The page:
So what happens when we publish only logical, application neutral services through our API Management layer? It turns out that we will naturally be publishing APIs that make sense to our enterprise. We will be building an interface to our enterprise. We will be doing all of our customers a favor by doing so, since it has a greater chance of setting them on the right path from the very beginning.

API management can be taken even a few steps further. Enterprises can implement three levels of API management:

  • 1. Client API Management – entry point to all front-end services used by client applications
  • 2. Enterprise API Management – entry point to all backend services used by front-end services
  • 3. Data API Management – entry point to all data sources used by backend services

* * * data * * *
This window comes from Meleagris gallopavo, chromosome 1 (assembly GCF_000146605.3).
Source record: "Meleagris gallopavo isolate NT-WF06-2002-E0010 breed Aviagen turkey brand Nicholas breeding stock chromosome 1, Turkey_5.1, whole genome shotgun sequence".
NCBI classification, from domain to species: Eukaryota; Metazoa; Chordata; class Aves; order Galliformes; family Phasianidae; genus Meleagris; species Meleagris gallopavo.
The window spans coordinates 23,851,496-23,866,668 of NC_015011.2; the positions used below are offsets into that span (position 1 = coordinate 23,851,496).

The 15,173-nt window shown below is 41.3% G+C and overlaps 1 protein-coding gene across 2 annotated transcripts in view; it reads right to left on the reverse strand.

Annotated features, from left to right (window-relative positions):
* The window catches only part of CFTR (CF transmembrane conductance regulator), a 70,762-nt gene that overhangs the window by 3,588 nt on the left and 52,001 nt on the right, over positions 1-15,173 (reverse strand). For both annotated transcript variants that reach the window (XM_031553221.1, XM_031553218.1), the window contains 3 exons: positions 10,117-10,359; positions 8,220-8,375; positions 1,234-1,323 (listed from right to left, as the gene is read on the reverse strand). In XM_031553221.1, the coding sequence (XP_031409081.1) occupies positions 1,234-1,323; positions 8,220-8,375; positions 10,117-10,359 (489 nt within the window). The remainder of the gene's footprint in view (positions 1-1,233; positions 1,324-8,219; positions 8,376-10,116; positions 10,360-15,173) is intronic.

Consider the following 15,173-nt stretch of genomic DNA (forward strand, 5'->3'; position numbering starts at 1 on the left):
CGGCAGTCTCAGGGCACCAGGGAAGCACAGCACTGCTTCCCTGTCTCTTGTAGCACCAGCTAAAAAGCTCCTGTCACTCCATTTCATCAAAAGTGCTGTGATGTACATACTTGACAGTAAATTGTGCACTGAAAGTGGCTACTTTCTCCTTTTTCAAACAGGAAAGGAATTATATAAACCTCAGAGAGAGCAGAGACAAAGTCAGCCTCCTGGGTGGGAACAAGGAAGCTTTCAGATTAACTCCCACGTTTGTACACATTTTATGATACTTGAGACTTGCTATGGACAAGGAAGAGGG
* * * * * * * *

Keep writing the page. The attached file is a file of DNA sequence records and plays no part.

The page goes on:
Implementing Enterprise API strategy is never a technical issue. Many modern software products are already exposing most of their functionality via API’s. They are usually built with microservice architecture where API’s are in the heart of the solution. They are the contract between each microservice. Older monoliths are not there but still there are ways to “interact” with them – e.g. building a layer around the monolith that exposes REST API endpoints but internally is mapping them to native calls to the business components (see StranglerApplication pattern).

The problem with Enterprise API strategy is the same as with any other IT strategy. It requires buy-in and support from the highest levels in the company.